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Chiffon Top

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Work continues on the Edith Head pattern.

I suppose I will make the turban. I may not find a way to wear it but what is non-commercial sewing if it cannot be enjoyed? I just don’t know when or out of which fabric. Any suggestions would be appreciated!

The fabrics chosen for the top and the jacket had to meet a couple of criteria:

    1. They must be in the stash

    2. The colors must work together

    3. The fabrics must be suitable for warm weather

    4. They must complement the polished look of the satin wool skirt

    5. The raglan sleeved jacket must be made from a semi stiff fabric that will work with more casual separates in the wardrobe


The jacket fabric is a silk/linen with a sheen but the color is really difficult to photograph accurately. I found a chiffon with the color of the skirt in it and have constructed (and now deconstructed) a shell of very white Japanese cotton. This chiffon will also work with a few other “orphan” skirt/jacket fabrics in the stash. So that’s a good thing.

I draped the silk chiffon over the shell and came up with the idea to have a diagonal drape across the bodice. I used the whole width of the chiffon and cut the shoulder, armscye and side seam shaping from one side. Then I moved the fabric all the way over and cut the neckline, shoulder, armscye and side seam shaping on the other side of the fabric, leaving 4 inches extra length in the whole piece so that the diagonal drape could be gathered into the hem.

A diagonal drape was not the smartest solution in terms of the time it will take to make the draped folds behave themselves but I like having added some movement to the design.

While musing over how to command the draped folds into a more distinctive pattern over the front it hit me:

This top is sleeveless. It will never be worn without a jacket over it. I am not going to endanger the public health by the sight of uncovered upper arms. The drape in the top will only be seen through the center opening of the jacket so it doesn’t matter. Some things must be forfeit in the pursuit of a home made wardrobe.

That realization stopped the worry and I shall start putting the top together. Hard pleats will have to wait for a different project.

The top in the original pattern is very tightly fitted but I’m not a good candidate for “tightly fitted” at the moment. Not the wasp waisted creature in this shot of a Charles Creed suit, oh, no, not like that!

Charles Creed Suit

I’d put all the work into fitting and then my weight will change. I am sure I’ll be taking this top in or wishing I could let it out so I finished it at semi-fitted level by removing the darts in the back and narrowing the waist darts in the front.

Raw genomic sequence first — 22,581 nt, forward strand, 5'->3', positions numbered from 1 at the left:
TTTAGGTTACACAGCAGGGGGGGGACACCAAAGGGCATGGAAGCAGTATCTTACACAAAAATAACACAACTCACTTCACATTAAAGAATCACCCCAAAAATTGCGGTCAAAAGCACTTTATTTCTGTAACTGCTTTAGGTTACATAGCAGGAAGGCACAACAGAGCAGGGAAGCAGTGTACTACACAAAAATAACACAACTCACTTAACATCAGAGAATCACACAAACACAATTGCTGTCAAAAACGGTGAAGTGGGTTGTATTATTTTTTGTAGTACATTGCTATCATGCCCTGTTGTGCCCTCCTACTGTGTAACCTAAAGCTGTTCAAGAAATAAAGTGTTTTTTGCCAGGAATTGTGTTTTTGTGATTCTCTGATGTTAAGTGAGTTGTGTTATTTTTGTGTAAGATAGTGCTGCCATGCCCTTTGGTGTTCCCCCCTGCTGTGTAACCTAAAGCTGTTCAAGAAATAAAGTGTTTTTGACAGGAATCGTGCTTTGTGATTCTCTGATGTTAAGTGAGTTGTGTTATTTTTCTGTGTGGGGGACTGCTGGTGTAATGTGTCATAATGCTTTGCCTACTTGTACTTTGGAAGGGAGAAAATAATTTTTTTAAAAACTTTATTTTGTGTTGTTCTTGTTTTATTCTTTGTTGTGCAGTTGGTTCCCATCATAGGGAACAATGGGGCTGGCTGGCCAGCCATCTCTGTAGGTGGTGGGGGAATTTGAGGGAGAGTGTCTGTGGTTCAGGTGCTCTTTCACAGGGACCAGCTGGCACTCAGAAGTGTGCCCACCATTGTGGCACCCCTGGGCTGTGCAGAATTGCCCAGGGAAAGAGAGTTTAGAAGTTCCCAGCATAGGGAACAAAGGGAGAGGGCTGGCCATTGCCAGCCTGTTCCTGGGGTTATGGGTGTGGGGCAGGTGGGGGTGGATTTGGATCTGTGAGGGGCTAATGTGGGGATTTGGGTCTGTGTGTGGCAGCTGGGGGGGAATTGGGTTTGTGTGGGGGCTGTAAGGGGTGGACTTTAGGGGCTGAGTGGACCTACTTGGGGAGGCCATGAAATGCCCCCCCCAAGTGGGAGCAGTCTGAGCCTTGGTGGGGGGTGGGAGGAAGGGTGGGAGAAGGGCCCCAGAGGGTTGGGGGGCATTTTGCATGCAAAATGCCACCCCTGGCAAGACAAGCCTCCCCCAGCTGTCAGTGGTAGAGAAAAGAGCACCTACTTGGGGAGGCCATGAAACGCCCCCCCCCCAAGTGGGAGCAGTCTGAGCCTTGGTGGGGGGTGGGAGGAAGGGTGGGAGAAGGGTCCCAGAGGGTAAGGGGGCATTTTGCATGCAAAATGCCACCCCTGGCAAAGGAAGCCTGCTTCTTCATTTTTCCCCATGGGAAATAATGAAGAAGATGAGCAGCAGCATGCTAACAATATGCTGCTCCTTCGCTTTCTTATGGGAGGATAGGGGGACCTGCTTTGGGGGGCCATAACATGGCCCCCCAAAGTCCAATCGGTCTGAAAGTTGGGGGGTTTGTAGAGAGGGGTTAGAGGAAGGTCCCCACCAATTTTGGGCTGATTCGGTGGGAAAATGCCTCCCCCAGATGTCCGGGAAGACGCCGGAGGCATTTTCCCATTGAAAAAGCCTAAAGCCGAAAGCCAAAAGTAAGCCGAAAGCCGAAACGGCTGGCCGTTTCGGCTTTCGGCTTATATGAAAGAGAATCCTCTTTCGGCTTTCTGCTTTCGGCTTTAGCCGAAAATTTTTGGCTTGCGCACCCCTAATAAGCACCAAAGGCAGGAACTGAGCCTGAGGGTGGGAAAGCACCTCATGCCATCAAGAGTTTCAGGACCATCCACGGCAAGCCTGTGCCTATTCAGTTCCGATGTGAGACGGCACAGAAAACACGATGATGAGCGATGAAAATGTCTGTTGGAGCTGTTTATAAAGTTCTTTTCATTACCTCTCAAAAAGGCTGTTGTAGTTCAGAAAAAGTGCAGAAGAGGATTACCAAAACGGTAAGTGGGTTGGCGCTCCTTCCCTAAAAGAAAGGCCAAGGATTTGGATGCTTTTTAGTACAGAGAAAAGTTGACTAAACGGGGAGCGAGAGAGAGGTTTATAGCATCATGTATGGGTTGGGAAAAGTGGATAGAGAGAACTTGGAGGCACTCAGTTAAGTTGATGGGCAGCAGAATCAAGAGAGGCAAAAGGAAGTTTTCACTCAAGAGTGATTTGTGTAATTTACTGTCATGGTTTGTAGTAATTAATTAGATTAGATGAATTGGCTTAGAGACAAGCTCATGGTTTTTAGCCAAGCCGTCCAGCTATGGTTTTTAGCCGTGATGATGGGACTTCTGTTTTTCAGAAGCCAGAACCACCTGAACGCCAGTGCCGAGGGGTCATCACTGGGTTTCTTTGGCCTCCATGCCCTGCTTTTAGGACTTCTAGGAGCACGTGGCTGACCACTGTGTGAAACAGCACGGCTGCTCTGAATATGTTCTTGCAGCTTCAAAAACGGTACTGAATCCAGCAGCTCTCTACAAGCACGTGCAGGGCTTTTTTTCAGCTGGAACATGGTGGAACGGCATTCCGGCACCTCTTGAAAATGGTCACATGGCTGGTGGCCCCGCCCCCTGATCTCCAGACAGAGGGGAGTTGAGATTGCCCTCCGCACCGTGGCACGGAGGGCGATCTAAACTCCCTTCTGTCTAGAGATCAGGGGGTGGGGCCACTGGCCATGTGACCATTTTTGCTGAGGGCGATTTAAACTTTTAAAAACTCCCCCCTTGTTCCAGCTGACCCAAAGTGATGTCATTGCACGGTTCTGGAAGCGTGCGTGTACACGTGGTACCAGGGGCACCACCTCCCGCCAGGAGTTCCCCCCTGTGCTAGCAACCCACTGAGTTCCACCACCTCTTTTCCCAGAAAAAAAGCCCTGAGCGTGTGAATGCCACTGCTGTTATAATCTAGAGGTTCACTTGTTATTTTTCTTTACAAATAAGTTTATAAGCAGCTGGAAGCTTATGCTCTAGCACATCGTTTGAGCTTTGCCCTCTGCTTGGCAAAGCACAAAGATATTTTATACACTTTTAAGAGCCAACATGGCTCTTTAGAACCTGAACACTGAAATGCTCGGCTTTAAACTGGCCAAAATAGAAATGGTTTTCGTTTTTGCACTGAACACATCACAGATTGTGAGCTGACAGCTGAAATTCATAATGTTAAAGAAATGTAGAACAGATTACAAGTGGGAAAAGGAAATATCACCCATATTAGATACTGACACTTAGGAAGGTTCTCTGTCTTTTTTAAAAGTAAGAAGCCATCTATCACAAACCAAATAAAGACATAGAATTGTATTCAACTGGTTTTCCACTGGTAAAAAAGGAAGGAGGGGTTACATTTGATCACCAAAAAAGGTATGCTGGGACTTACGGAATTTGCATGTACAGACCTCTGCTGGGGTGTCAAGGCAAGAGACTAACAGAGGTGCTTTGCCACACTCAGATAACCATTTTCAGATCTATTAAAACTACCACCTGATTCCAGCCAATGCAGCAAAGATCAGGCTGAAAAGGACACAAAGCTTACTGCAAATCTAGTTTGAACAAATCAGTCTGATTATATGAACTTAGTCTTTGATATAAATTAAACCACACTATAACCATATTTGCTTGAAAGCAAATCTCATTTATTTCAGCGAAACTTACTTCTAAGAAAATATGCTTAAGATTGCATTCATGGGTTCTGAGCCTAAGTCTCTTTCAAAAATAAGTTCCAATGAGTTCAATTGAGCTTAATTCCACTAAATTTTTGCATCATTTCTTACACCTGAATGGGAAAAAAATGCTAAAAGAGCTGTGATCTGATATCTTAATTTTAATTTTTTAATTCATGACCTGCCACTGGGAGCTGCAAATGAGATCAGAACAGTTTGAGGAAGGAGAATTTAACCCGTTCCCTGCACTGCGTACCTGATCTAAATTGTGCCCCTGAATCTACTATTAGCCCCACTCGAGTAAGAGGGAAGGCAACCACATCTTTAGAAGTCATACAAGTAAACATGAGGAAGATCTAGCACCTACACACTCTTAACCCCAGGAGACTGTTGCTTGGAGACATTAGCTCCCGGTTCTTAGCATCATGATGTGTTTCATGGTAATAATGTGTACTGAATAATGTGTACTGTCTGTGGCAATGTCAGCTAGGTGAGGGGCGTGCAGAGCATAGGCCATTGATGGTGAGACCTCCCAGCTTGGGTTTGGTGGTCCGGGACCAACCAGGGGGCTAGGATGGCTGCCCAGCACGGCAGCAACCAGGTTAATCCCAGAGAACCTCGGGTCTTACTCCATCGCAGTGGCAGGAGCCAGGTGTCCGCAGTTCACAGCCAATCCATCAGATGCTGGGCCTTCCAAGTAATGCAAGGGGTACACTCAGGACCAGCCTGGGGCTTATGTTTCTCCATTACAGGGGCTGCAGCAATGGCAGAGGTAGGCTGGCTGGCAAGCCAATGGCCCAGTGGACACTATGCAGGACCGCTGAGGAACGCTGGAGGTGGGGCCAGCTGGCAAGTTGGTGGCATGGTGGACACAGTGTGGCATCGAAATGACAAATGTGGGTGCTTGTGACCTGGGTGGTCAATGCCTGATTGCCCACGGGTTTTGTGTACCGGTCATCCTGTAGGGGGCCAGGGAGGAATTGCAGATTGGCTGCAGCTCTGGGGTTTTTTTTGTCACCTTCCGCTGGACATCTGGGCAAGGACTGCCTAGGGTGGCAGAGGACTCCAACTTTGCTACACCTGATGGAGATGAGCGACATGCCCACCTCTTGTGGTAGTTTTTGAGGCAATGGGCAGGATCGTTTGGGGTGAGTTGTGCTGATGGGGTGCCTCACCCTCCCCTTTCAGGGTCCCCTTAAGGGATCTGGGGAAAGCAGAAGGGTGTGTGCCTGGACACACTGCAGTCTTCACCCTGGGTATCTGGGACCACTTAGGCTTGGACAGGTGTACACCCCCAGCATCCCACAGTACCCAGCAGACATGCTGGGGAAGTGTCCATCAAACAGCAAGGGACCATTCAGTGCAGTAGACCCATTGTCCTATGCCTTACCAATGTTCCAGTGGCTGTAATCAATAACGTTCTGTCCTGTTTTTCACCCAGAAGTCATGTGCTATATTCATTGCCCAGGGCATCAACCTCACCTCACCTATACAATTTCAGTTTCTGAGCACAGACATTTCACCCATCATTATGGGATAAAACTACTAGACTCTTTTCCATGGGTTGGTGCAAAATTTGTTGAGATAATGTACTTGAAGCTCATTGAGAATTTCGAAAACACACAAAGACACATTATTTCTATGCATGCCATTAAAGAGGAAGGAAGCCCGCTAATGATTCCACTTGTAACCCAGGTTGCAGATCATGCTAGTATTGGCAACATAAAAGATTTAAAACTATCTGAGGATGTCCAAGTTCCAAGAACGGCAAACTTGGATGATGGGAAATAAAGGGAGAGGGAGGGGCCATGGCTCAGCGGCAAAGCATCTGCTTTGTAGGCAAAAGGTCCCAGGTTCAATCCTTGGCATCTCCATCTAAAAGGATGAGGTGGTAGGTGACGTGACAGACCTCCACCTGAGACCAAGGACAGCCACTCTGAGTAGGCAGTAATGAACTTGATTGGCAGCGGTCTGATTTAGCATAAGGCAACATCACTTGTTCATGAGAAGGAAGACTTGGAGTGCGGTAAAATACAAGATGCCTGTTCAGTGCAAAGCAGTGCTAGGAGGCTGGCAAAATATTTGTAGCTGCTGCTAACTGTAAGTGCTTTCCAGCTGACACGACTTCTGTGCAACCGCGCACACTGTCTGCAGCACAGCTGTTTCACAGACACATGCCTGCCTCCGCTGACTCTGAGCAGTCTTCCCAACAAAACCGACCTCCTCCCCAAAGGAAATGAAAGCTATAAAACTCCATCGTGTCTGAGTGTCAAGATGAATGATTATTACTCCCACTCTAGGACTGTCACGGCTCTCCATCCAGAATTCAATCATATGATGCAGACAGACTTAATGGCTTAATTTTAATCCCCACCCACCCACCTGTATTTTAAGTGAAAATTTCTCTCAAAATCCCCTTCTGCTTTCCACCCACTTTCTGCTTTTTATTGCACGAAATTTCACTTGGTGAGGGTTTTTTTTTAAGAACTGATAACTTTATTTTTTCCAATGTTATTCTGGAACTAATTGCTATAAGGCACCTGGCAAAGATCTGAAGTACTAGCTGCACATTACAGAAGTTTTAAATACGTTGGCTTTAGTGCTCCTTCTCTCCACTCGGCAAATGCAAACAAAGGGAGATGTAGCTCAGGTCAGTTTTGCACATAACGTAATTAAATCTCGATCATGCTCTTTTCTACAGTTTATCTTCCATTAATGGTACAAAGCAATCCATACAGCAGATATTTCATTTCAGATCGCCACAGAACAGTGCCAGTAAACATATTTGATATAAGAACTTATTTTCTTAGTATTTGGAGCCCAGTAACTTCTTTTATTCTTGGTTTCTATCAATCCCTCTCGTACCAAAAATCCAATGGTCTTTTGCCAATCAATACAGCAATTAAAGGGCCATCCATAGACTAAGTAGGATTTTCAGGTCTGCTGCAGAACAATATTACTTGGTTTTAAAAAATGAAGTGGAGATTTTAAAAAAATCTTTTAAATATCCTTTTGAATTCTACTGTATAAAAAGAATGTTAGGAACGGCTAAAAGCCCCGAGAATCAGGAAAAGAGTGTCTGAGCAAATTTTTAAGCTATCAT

Happy sewing!


About Mary Beth

I am fascinated by changing patterns and colored threads. I sew garments and am teaching myself to machine knit. Since selling the building that housed my workrooms, The Stitchery, I'm searching for a place to set up the knitting machines again. There must be room here somewhere!

5 responses »

  1. The color of the chiffon is absolutely wonderful. The essence of Spring.

    As for the wasp waist, I don’t think anyone wants to wear the foundation garments that produced that look. That model wasn’t just tiny, she had help!

    • LOL, Susie, I hope it was foundation garments!!! I wonder when the rib-bone removal surgery was first done that allowed folks like Jane Fonda to cinch ‘er up tighter? Never even heard of that until I read that tasty bit about Jane.

      PS: LOVE your new avatar 🙂

  2. Beautiful colors.
    Enjoy sewing your new outfit.

  3. Beautiful colors in the chiffon, and the diagonal drape is a nice touch. Is the cotton shell part of the finished top, or is it for fitting only? I’m just wondering if you will be tacking the folds to it to keep them in place. Also, isn’t chiffon usually on the sheer side? Although if it’s always under a jacket, sheer might not be a problem.

    • Hi Gail:

      Yes, the cotton shell is the underlining for the sheer chiffon. It is the “bones” over which the un-darted chiffon is shaped and the diagonal drape is tacked. I added a yoke facing out of the same cotton to cover the seam allowances through the neckline and armscye.

      If you ever get a chance to add Japanese cotton batiste to your stash you will love it next to your skin (yummy!)


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